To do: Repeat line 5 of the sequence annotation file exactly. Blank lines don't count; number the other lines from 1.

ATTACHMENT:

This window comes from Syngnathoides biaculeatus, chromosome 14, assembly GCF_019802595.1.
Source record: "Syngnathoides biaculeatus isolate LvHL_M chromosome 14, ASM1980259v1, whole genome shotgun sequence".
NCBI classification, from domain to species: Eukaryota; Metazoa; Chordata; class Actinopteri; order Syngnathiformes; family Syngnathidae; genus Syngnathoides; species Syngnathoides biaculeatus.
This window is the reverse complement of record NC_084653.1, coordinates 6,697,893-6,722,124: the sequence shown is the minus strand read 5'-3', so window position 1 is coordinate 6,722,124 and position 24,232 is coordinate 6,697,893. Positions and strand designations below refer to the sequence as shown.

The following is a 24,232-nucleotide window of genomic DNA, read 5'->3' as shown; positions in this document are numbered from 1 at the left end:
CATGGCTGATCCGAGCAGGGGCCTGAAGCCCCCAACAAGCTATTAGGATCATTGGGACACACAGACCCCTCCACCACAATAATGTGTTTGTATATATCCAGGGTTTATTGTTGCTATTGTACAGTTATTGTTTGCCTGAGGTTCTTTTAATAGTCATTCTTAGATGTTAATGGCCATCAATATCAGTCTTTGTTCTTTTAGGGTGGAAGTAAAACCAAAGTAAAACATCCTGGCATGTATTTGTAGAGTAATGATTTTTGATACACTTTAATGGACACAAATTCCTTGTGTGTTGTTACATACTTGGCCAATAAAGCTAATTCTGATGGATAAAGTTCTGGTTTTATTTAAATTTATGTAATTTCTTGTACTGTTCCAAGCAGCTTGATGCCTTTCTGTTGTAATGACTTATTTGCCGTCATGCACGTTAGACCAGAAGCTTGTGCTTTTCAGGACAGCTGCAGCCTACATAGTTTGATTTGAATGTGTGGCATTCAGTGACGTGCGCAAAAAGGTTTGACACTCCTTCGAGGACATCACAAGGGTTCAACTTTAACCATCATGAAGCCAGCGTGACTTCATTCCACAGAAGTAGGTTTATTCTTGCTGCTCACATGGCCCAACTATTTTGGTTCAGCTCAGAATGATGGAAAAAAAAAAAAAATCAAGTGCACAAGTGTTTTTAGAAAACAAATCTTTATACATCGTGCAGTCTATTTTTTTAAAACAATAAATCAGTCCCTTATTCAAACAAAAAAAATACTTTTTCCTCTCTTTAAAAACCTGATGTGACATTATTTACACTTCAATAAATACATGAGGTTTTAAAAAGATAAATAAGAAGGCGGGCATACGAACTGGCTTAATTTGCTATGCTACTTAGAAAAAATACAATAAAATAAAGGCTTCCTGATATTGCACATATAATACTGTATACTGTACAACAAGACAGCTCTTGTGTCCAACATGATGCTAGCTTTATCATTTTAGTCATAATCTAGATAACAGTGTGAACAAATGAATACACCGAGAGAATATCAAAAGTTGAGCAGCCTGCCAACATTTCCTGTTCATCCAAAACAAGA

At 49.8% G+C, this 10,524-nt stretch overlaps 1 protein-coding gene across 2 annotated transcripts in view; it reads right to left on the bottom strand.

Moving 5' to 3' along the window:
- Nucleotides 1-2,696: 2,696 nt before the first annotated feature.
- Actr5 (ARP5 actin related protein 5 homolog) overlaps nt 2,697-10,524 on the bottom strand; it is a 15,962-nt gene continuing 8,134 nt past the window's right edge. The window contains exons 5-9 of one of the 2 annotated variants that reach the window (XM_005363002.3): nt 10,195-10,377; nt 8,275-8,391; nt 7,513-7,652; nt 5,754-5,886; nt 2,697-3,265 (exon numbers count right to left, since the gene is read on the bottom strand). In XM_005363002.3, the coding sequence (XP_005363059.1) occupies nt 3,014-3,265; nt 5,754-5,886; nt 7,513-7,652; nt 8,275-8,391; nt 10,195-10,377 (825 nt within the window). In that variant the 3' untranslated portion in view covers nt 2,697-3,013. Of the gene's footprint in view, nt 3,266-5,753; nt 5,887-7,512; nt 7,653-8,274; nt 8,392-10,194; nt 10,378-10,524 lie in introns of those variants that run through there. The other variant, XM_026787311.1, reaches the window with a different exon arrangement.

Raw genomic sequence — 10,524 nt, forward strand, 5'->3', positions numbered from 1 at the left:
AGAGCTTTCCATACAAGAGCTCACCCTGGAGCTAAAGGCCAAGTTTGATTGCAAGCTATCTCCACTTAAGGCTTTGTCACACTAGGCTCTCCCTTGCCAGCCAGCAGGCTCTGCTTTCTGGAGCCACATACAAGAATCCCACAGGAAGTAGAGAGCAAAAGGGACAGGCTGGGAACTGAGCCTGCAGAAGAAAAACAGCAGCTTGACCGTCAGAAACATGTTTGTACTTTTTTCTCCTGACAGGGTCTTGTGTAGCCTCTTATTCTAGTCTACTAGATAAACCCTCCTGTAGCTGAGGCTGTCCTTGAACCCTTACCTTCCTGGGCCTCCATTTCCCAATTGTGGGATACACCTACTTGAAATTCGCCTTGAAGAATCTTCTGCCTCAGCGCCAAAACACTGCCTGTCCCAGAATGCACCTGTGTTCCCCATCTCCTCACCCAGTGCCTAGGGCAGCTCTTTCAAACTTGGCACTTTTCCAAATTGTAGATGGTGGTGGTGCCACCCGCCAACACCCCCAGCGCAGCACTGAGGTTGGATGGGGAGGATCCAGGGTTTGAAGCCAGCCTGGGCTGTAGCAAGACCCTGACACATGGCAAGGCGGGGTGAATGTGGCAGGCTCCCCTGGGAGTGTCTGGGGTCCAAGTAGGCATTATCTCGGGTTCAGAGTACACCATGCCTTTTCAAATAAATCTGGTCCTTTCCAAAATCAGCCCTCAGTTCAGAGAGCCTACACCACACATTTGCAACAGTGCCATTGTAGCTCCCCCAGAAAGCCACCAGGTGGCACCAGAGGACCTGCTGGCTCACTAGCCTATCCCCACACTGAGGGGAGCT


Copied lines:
The following is a 24,232-nucleotide window of genomic DNA, read 5'->3' as shown; positions in this document are numbered from 1 at the left end: